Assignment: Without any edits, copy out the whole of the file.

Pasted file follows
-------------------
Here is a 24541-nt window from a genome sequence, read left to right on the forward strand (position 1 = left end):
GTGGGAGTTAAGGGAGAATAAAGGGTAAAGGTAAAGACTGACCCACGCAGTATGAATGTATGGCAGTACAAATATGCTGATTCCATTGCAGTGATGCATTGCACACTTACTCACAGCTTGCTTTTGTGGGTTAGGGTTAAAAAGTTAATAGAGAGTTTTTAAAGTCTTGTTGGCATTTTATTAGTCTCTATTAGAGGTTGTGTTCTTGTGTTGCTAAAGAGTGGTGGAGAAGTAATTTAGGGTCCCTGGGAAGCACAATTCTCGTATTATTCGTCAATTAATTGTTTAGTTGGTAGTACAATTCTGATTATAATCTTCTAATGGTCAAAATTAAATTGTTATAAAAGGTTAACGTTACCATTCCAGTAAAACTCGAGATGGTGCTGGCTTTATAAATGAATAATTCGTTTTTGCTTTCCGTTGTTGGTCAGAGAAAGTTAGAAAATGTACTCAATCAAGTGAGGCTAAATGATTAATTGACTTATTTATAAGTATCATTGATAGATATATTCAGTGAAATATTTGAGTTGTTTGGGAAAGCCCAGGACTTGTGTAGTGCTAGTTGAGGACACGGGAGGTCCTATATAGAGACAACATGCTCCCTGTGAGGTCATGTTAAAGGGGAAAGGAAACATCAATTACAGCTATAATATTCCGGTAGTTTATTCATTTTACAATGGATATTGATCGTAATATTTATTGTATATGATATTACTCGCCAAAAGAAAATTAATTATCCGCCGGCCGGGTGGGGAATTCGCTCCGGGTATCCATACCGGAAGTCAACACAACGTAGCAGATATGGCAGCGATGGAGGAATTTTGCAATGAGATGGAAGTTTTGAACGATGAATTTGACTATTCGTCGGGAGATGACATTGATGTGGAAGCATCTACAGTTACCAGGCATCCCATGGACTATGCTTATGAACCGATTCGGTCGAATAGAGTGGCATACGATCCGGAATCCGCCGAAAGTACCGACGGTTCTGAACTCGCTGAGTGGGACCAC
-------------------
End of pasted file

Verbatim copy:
Here is a 24541-nt window from a genome sequence, read left to right on the forward strand (position 1 = left end):
GTGGGAGTTAAGGGAGAATAAAGGGTAAAGGTAAAGACTGACCCACGCAGTATGAATGTATGGCAGTACAAATATGCTGATTCCATTGCAGTGATGCATTGCACACTTACTCACAGCTTGCTTTTGTGGGTTAGGGTTAAAAAGTTAATAGAGAGTTTTTAAAGTCTTGTTGGCATTTTATTAGTCTCTATTAGAGGTTGTGTTCTTGTGTTGCTAAAGAGTGGTGGAGAAGTAATTTAGGGTCCCTGGGAAGCACAATTCTCGTATTATTCGTCAATTAATTGTTTAGTTGGTAGTACAATTCTGATTATAATCTTCTAATGGTCAAAATTAAATTGTTATAAAAGGTTAACGTTACCATTCCAGTAAAACTCGAGATGGTGCTGGCTTTATAAATGAATAATTCGTTTTTGCTTTCCGTTGTTGGTCAGAGAAAGTTAGAAAATGTACTCAATCAAGTGAGGCTAAATGATTAATTGACTTATTTATAAGTATCATTGATAGATATATTCAGTGAAATATTTGAGTTGTTTGGGAAAGCCCAGGACTTGTGTAGTGCTAGTTGAGGACACGGGAGGTCCTATATAGAGACAACATGCTCCCTGTGAGGTCATGTTAAAGGGGAAAGGAAACATCAATTACAGCTATAATATTCCGGTAGTTTATTCATTTTACAATGGATATTGATCGTAATATTTATTGTATATGATATTACTCGCCAAAAGAAAATTAATTATCCGCCGGCCGGGTGGGGAATTCGCTCCGGGTATCCATACCGGAAGTCAACACAACGTAGCAGATATGGCAGCGATGGAGGAATTTTGCAATGAGATGGAAGTTTTGAACGATGAATTTGACTATTCGTCGGGAGATGACATTGATGTGGAAGCATCTACAGTTACCAGGCATCCCATGGACTATGCTTATGAACCGATTCGGTCGAATAGAGTGGCATACGATCCGGAATCCGCCGAAAGTACCGACGGTTCTGAACTCGCTGAGTGGGACCAC